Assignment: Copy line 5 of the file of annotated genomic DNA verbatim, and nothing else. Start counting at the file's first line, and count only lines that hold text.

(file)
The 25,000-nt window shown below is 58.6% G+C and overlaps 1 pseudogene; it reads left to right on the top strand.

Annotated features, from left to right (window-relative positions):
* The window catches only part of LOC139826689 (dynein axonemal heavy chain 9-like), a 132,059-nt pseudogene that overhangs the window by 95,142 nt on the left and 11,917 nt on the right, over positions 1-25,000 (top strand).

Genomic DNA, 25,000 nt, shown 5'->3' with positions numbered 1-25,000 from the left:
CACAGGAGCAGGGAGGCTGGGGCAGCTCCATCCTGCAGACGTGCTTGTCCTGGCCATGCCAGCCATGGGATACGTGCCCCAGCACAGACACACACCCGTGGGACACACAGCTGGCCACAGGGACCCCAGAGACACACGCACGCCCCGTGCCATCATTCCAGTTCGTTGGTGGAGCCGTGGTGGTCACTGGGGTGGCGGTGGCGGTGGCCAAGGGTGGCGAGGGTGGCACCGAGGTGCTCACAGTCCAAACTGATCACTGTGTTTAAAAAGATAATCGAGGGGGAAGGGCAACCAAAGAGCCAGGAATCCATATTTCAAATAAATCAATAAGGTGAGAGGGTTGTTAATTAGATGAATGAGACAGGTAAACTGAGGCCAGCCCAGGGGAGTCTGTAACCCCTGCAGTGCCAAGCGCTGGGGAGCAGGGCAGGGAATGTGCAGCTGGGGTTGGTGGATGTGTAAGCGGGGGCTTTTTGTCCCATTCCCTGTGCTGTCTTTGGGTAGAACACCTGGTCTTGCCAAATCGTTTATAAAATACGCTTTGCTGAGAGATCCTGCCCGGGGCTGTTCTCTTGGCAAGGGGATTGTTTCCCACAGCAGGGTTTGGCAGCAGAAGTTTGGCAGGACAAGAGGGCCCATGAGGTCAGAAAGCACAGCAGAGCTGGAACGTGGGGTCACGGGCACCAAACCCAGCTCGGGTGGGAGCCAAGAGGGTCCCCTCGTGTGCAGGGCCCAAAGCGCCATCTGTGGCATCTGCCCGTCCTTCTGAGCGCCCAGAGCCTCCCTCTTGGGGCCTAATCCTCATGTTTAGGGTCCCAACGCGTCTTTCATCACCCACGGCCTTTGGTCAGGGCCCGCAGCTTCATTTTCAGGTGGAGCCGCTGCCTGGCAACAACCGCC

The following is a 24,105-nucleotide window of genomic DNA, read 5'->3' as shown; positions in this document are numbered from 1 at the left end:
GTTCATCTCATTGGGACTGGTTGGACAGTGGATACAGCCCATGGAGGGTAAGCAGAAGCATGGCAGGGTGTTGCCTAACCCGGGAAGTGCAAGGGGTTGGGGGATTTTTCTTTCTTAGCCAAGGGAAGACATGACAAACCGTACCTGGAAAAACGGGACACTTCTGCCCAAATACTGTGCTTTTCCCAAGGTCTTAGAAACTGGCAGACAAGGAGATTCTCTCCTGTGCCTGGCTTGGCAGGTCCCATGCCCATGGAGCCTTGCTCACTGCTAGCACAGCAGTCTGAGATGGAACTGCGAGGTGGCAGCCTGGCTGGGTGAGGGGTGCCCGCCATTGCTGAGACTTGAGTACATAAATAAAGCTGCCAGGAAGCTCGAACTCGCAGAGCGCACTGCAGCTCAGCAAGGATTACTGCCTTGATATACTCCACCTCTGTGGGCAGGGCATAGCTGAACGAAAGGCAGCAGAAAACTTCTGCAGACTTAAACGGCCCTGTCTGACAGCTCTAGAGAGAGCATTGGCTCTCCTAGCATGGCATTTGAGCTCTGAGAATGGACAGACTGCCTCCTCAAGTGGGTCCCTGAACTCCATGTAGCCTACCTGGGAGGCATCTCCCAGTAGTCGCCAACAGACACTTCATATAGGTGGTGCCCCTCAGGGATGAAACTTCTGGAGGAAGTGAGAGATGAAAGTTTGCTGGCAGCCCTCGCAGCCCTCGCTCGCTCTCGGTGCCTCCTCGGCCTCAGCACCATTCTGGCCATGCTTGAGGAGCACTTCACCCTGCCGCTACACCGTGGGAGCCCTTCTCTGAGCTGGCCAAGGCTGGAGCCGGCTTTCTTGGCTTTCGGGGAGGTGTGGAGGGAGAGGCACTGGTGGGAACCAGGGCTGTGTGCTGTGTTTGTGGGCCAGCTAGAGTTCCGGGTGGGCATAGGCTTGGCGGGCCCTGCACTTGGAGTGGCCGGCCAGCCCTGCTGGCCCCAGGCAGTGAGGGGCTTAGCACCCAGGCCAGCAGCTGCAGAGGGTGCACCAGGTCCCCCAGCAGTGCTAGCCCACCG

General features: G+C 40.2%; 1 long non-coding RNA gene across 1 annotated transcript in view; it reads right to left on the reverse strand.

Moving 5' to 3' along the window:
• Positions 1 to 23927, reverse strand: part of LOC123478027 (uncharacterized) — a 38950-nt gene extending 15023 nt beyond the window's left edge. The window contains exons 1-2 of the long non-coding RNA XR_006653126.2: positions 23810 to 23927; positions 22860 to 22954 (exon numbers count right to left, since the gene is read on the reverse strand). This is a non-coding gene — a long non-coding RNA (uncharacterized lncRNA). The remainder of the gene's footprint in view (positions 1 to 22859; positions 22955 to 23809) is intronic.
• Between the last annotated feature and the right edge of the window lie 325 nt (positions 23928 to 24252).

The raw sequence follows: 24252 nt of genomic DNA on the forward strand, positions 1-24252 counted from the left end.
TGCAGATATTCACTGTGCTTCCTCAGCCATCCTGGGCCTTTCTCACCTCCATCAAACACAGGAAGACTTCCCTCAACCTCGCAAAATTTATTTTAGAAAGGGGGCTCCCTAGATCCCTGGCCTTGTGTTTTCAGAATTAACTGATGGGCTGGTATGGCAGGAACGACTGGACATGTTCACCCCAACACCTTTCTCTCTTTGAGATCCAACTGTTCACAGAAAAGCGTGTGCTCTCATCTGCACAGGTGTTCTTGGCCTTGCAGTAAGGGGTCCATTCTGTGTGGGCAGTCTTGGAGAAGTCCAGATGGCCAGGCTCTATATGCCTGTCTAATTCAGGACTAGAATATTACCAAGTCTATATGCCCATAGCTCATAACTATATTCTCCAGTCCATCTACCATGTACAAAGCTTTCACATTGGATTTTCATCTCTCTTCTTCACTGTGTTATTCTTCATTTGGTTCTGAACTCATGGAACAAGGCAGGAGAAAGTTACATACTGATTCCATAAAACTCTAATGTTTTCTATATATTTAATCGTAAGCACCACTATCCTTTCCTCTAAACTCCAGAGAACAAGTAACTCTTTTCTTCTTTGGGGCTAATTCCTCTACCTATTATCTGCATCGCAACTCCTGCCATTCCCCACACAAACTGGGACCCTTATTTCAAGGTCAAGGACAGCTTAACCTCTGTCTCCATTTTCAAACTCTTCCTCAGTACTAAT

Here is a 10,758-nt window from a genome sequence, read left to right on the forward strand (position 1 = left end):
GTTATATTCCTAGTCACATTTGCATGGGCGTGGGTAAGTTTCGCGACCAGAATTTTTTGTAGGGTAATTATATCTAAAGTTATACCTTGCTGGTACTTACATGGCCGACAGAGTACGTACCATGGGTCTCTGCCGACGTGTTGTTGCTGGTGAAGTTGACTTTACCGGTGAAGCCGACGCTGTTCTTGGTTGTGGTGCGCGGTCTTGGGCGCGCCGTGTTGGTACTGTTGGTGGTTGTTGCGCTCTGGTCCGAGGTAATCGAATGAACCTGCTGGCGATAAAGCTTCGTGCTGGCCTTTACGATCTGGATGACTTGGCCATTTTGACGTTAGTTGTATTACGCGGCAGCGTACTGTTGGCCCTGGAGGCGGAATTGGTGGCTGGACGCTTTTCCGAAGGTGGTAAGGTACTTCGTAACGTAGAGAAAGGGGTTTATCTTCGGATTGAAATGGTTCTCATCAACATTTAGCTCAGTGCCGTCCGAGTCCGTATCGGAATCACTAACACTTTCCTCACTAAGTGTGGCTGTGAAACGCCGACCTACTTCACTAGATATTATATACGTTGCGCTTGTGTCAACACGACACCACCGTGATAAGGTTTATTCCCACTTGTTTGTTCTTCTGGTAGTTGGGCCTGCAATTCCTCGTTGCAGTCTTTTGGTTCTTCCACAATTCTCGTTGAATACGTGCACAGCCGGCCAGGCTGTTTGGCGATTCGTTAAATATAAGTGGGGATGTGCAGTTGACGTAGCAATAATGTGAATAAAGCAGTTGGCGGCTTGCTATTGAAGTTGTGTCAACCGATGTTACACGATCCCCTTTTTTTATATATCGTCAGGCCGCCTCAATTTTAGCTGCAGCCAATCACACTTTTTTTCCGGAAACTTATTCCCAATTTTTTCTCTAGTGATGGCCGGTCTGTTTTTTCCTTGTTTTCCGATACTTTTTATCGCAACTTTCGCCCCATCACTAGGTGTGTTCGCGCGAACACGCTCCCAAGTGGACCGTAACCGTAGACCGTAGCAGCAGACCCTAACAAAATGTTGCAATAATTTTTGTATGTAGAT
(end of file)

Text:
CACAGGAGCAGGGAGGCTGGGGCAGCTCCATCCTGCAGACGTGCTTGTCCTGGCCATGCCAGCCATGGGATACGTGCCCCAGCACAGACACACACCCGTGGGACACACAGCTGGCCACAGGGACCCCAGAGACACACGCACGCCCCGTGCCATCATTCCAGTTCGTTGGTGGAGCCGTGGTGGTCACTGGGGTGGCGGTGGCGGTGGCCAAGGGTGGCGAGGGTGGCACCGAGGTGCTCACAGTCCAAACTGATCACTGTGTTTAAAAAGATAATCGAGGGGGAAGGGCAACCAAAGAGCCAGGAATCCATATTTCAAATAAATCAATAAGGTGAGAGGGTTGTTAATTAGATGAATGAGACAGGTAAACTGAGGCCAGCCCAGGGGAGTCTGTAACCCCTGCAGTGCCAAGCGCTGGGGAGCAGGGCAGGGAATGTGCAGCTGGGGTTGGTGGATGTGTAAGCGGGGGCTTTTTGTCCCATTCCCTGTGCTGTCTTTGGGTAGAACACCTGGTCTTGCCAAATCGTTTATAAAATACGCTTTGCTGAGAGATCCTGCCCGGGGCTGTTCTCTTGGCAAGGGGATTGTTTCCCACAGCAGGGTTTGGCAGCAGAAGTTTGGCAGGACAAGAGGGCCCATGAGGTCAGAAAGCACAGCAGAGCTGGAACGTGGGGTCACGGGCACCAAACCCAGCTCGGGTGGGAGCCAAGAGGGTCCCCTCGTGTGCAGGGCCCAAAGCGCCATCTGTGGCATCTGCCCGTCCTTCTGAGCGCCCAGAGCCTCCCTCTTGGGGCCTAATCCTCATGTTTAGGGTCCCAACGCGTCTTTCATCACCCACGGCCTTTGGTCAGGGCCCGCAGCTTCATTTTCAGGTGGAGCCGCTGCCTGGCAACAACCGCC